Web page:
Smoking when pregnant affects thyroid for both: study

WASHINGTON (Reuters) - Here’s another thing that smoking while pregnant can do — it can damage both the mother’s and the baby’s thyroid function, British researchers reported on Tuesday.

Cigarette smoke has been shown to cause babies to be born smaller, to make newborns more likely to die of sudden infant death syndrome, and even to affect the rates of cleft lips, heart defects and other problems.

Bijay Vaidya of Royal Devon and Exeter Hospital and colleagues found smoking can also affect the thyroids of both mothers and babies.

“We studied the influence of cigarette smoking on thyroid function of two groups of women at different stages of pregnancy — one in the first trimester and the other in the third trimester,” Vaidya said in a statement.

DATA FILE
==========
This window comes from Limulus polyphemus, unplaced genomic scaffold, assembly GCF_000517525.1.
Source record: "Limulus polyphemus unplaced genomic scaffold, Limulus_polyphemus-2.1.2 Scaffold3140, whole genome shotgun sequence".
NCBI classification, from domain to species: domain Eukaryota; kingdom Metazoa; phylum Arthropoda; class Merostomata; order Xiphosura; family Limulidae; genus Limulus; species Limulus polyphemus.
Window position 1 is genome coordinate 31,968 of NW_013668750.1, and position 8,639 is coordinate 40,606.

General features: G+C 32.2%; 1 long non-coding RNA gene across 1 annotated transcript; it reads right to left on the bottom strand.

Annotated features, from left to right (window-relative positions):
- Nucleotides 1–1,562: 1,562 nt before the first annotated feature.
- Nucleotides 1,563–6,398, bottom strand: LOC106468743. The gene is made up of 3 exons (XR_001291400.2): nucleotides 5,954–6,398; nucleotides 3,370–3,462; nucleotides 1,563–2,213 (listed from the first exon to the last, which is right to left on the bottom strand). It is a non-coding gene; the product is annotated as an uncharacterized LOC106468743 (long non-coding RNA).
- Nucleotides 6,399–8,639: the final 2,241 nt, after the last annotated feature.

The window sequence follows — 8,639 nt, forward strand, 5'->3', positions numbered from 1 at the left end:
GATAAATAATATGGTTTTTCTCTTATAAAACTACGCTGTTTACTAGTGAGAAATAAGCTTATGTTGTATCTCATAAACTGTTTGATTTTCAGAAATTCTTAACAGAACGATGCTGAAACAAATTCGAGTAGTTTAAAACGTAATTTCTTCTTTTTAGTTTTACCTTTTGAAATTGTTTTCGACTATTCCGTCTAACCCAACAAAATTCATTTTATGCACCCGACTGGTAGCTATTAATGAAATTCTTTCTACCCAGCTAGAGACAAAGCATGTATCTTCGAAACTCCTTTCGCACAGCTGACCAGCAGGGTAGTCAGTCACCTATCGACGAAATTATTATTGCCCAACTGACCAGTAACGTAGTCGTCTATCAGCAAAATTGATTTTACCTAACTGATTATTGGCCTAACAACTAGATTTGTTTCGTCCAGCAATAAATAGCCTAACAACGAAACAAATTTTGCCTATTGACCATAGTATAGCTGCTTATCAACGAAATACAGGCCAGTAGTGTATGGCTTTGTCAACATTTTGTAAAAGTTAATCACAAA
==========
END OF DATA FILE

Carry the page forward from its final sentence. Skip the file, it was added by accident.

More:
“In both groups we found that smoking during pregnancy is associated with changes in the mothers’ thyroid hormone levels.”

Good thyroid function is key to maintaining a pregnancy, and some pregnant women suffer from thyroid imbalances. This, in turn, affects metabolism and the risk of miscarriage, premature birth, low birth weight and impaired brain development.

Writing in the Journal of Clinical Endocrinology & Metabolism, Vaidya and colleagues said they measured thyroid hormone levels in the umbilical cords of babies born to smoking mothers and found that smoking-related changes in thyroid function also affected the newborn.

But among women who quit while pregnant, thyroid hormone levels were comparable to levels found in nonsmokers, which Vaidya said suggests the thyroid changes can quickly clear up.

(Reporting by Maggie Fox, editing by Philip Barbara)


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